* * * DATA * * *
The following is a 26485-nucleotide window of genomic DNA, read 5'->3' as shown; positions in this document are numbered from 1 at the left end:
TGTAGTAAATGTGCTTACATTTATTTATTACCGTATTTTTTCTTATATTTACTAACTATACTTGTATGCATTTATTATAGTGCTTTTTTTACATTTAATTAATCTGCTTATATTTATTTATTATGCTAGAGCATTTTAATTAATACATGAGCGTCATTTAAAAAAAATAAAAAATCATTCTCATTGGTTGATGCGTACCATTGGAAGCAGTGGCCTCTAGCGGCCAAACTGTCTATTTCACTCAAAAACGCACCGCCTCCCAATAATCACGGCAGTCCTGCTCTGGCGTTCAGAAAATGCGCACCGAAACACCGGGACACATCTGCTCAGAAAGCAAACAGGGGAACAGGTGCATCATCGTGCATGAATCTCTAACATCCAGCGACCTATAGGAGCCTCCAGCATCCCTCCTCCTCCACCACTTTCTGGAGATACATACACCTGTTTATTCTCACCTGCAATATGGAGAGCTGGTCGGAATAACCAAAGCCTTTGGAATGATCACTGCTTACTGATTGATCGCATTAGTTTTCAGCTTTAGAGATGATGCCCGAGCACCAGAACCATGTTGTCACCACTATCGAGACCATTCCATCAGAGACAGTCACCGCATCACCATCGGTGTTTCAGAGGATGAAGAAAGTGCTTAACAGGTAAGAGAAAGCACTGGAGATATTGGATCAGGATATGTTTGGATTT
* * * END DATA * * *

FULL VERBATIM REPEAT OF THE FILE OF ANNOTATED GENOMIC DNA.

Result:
The following is a 26485-nucleotide window of genomic DNA, read 5'->3' as shown; positions in this document are numbered from 1 at the left end:
TGTAGTAAATGTGCTTACATTTATTTATTACCGTATTTTTTCTTATATTTACTAACTATACTTGTATGCATTTATTATAGTGCTTTTTTTACATTTAATTAATCTGCTTATATTTATTTATTATGCTAGAGCATTTTAATTAATACATGAGCGTCATTTAAAAAAAATAAAAAATCATTCTCATTGGTTGATGCGTACCATTGGAAGCAGTGGCCTCTAGCGGCCAAACTGTCTATTTCACTCAAAAACGCACCGCCTCCCAATAATCACGGCAGTCCTGCTCTGGCGTTCAGAAAATGCGCACCGAAACACCGGGACACATCTGCTCAGAAAGCAAACAGGGGAACAGGTGCATCATCGTGCATGAATCTCTAACATCCAGCGACCTATAGGAGCCTCCAGCATCCCTCCTCCTCCACCACTTTCTGGAGATACATACACCTGTTTATTCTCACCTGCAATATGGAGAGCTGGTCGGAATAACCAAAGCCTTTGGAATGATCACTGCTTACTGATTGATCGCATTAGTTTTCAGCTTTAGAGATGATGCCCGAGCACCAGAACCATGTTGTCACCACTATCGAGACCATTCCATCAGAGACAGTCACCGCATCACCATCGGTGTTTCAGAGGATGAAGAAAGTGCTTAACAGGTAAGAGAAAGCACTGGAGATATTGGATCAGGATATGTTTGGATTT